News Feature | July 23, 2014

FDA's $10 Million Deal To Intensify South American Pharma Regulation

By Lori Clapper

The U.S. Food and Drug Administration (FDA) has penned a five-year, $10 million contract with the Pan American Health Organization (PAHO) to strengthen medical product regulatory monitoring systems in South American regions. By working more closely with global regulators, the FDA hopes to ultimately protect U.S. citizens.

This latest strategy is a proactive step by U.S. and global regulators to bust illicit or sub-standard pharmaceuticals before they even enter the supply chain, and potentially reach patients in the U.S. In addition, if local or regional regulators notice any questionable activities or product issues, that information could be useful to U.S. officials.

According to the Regulatory Affairs Professional Society (RAPS), the FDA wants PAHO to help develop South American regulatory systems.

The organizations originally started this process in May 2012, and officially awarded the contract to help "foster regulatory collaboration and strengthen regulatory capacity throughout the Americas" to the PAHO in July 2013. In doing so, the FDA and PAHO will collaborate on monetary resources, staff expertise, and authority.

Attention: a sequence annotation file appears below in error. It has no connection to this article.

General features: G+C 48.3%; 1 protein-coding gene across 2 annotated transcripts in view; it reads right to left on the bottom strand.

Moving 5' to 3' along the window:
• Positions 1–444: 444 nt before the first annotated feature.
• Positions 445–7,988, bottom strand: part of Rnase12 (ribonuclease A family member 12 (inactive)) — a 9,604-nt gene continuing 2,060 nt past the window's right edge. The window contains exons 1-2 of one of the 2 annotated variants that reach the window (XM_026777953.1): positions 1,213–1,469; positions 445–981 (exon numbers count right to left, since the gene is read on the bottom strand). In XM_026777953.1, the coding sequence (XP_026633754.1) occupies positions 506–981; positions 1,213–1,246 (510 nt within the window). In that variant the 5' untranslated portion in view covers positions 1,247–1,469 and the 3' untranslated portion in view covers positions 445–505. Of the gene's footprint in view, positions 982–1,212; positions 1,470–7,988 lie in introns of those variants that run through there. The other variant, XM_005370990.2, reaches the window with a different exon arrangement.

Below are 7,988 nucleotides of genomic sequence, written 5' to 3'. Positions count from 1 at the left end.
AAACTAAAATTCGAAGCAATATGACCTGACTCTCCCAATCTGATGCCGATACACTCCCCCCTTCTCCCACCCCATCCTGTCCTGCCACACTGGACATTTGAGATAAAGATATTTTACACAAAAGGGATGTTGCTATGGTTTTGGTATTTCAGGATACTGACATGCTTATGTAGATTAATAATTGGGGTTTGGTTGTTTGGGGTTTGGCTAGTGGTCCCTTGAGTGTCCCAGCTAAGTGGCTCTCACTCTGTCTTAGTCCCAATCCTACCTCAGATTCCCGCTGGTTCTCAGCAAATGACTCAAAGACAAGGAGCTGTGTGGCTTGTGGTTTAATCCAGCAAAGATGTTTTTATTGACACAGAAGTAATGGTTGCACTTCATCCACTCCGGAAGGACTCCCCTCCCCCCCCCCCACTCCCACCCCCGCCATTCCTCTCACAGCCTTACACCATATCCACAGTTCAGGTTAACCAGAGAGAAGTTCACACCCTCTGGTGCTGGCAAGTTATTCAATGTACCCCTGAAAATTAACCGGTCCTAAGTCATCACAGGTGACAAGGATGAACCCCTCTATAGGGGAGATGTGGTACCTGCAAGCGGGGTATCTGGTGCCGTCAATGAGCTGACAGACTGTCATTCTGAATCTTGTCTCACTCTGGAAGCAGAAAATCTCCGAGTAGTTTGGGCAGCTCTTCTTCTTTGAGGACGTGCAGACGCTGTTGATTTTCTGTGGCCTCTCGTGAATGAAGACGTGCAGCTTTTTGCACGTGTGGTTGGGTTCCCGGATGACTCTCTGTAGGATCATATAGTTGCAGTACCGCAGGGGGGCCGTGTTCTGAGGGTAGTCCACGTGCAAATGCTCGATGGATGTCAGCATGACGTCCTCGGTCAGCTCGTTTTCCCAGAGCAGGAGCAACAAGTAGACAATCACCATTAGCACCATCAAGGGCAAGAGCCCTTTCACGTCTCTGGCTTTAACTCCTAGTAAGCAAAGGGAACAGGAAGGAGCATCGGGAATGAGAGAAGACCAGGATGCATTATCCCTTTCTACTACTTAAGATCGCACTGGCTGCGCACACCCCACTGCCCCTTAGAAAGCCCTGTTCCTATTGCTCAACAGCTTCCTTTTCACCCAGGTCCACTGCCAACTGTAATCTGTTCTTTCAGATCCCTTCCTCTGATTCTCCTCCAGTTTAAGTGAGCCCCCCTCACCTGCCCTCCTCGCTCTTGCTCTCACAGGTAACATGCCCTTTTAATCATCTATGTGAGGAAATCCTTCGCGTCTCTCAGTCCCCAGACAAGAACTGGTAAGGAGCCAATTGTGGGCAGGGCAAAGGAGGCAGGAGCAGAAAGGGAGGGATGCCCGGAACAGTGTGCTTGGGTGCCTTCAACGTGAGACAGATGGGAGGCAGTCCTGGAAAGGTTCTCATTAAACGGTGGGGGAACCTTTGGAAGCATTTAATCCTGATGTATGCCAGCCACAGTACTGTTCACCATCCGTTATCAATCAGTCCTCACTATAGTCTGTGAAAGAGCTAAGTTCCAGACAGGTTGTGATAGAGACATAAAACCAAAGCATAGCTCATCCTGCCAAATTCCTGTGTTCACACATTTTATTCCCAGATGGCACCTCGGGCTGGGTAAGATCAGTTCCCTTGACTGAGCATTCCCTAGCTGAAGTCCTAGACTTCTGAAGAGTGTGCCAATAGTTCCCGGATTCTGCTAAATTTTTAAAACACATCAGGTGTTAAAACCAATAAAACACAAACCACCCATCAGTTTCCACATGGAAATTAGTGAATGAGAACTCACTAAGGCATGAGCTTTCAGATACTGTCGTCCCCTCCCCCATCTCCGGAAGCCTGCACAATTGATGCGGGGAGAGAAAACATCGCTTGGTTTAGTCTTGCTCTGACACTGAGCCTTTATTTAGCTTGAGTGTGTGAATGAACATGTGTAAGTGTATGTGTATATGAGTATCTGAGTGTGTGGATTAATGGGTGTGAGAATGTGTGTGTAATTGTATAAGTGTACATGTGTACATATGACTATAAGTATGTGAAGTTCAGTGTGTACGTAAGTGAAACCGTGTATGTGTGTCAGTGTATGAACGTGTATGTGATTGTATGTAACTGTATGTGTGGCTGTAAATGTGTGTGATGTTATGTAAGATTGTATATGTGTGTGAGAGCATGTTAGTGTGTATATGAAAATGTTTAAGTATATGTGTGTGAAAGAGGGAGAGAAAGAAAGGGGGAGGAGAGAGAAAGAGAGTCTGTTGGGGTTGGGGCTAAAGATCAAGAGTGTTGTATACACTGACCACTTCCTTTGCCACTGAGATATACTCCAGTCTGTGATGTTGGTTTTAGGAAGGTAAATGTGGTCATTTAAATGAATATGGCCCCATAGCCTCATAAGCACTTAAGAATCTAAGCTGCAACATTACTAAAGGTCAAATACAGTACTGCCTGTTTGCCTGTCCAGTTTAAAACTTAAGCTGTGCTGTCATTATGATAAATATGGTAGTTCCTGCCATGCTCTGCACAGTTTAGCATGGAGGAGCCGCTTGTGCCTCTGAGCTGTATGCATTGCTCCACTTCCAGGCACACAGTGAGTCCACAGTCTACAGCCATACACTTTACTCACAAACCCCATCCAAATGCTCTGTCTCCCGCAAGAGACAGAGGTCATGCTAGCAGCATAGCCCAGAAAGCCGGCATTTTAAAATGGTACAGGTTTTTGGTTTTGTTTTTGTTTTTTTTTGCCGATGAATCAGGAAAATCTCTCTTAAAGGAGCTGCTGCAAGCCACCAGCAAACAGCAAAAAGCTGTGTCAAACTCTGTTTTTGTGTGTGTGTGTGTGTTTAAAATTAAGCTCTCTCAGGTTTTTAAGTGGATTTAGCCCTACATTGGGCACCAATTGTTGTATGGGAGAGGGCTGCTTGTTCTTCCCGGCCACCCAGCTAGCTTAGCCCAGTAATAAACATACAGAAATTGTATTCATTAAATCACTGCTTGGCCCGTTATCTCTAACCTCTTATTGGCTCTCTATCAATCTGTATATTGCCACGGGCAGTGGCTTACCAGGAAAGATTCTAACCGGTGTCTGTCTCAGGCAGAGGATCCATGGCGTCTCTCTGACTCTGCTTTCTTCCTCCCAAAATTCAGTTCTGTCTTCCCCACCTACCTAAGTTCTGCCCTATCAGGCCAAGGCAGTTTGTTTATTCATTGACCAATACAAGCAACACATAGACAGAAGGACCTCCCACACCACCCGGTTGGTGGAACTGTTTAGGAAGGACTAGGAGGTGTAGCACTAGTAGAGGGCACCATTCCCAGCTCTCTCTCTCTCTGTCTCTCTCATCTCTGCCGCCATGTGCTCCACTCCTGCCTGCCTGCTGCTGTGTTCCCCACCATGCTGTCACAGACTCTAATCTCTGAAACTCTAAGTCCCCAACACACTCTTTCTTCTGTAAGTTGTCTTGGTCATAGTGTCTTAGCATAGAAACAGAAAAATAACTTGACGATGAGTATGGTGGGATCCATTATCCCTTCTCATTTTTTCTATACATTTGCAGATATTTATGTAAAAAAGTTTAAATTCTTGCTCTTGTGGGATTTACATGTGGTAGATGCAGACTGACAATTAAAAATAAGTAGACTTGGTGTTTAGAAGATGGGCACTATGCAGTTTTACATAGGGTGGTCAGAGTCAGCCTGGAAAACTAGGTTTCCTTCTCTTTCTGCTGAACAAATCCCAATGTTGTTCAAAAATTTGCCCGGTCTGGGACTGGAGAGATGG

In order for the two agencies to establish the working relationship in regards to regulatory oversight, the FDA said the PAHO is prepared to do the following:

  • Ensure awareness of quality standards
  • Facilitate the exchange of regulatory information
  • Evaluate regulatory authorities
  • Provide necessary training and support
  • Circulate scientific materials as it concerns regulation
  • Boost monitoring of falsified and substandard products regionally
  • Increase capacity as a component of WHO's prequalification programs.

The FDA says that, “These activities help to strengthen regulatory systems which, in this era of globalization, where the supply chain of medicines has become a global network, and as national, regional, and global health programs work to scale up access to medicines and health products, strong regulatory systems are imperative.”